Your personal LinkedIn™ profile is not your online resume. Most of us are IT business owners or executives, and we likely aren't looking for a job.
Too many times I see IT folks have a ton of techie speak on their profiles. We tend to get enamored and caught up with all technical bits. However, we are trying to attract and connect with other CEOs and decision makers. They don't care about all the tech stuff. Sorry to break your heart.
Your personal profile is the chance to tell your origin story in the Profile Summary section. Why did you get in business? What challenges have you faced as a business owner? How did you overcome these challenges? Better yet, how can you help other small businesses overcome their business challenges? That's the stuff people want to know about.
We want to be seen as a peer to the folks we are trying to connect with. They don't want to connect with another IT tech.
STEP 2: IDENTIFY OUR TARGET MARKET
Many IT folks I talk to are either clueless as to who their target market is, or they are afraid of being too narrow in their focus.
Having a defined target market is essential to having success on LinkedIn™. Otherwise you will be wasting time and effort, and end up frustrated. This is where I tend to find most folks. They don't know who they are looking for, and wonder why they can't find them.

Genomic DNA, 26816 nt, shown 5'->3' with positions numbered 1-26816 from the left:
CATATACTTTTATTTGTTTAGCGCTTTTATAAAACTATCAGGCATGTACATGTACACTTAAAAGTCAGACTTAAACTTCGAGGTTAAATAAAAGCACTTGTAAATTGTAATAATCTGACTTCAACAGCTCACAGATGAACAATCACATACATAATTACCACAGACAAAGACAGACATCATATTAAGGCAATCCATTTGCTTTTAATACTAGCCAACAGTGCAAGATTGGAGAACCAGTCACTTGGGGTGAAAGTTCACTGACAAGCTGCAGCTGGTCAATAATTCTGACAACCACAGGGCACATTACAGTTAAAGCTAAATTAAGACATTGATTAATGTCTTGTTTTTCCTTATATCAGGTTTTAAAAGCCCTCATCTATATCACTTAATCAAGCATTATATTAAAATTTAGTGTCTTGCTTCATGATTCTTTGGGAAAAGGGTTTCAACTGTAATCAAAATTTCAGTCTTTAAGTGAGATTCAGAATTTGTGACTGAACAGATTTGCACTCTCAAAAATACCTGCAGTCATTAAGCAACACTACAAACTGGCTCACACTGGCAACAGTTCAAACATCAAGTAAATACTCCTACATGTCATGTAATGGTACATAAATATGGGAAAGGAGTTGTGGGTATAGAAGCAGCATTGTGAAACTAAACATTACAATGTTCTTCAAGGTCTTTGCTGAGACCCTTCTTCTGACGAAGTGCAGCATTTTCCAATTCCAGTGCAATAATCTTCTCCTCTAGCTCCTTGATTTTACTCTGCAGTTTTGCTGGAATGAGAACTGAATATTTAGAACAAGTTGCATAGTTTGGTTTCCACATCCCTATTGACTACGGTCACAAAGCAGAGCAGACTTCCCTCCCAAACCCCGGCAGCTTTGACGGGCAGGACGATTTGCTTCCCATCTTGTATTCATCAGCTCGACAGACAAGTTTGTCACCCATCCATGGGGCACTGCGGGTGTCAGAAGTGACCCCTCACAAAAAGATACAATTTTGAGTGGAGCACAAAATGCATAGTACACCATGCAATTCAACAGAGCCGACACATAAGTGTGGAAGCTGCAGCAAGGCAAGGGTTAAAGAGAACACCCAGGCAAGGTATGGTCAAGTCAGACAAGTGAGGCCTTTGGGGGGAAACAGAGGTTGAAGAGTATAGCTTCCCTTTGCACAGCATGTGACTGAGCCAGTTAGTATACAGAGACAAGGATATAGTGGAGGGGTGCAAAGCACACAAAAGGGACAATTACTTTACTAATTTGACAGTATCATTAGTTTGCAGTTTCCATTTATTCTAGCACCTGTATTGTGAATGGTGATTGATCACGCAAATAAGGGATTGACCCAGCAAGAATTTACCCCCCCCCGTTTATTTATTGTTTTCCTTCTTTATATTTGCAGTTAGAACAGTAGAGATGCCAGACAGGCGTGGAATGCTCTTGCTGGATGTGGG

A defined niche or vertical is the foundation of searching for people on LinkedIn™. We need to know as much as we can about who they are (i.e. job title, geographic location, etc.) These things are readily available on LinkedIn™.
STEP 3: INITIATING THE RELATIONSHIP
A lasting relationship starts with connecting with people in the right way. We've all had this happen: you connect with someone on LinkedIn™, and you immediately get a sales pitch. [/face palm] We all hate that. Your ideal clients do too. Don't be that guy or girl.
Taking the connection offline is extremely effective in building the relationship. Informal, in-person coffee meetings were the best way I found success while growing my MSP. This allowed me to learn about them. Finding out their frustrations with their industry, as well as the IT industry, proved invaluable in helping me craft our service to solve those needs.
I want to be clear about one thing. These offline meetings are NOT sales meetings. Let me repeat that. These offline meetings are NOT sales meetings. You are there to create a relationship. You don't do that by coming out of the gate selling stuff.
Let's face it, not everyone has an immediate need for IT services right now. Most people eventually will. If we have developed a proper relationship with them, you will be the first person they think of when they, or someone they know, need IT services. Closing business in this scenario will be more akin to a referral. We all like referrals!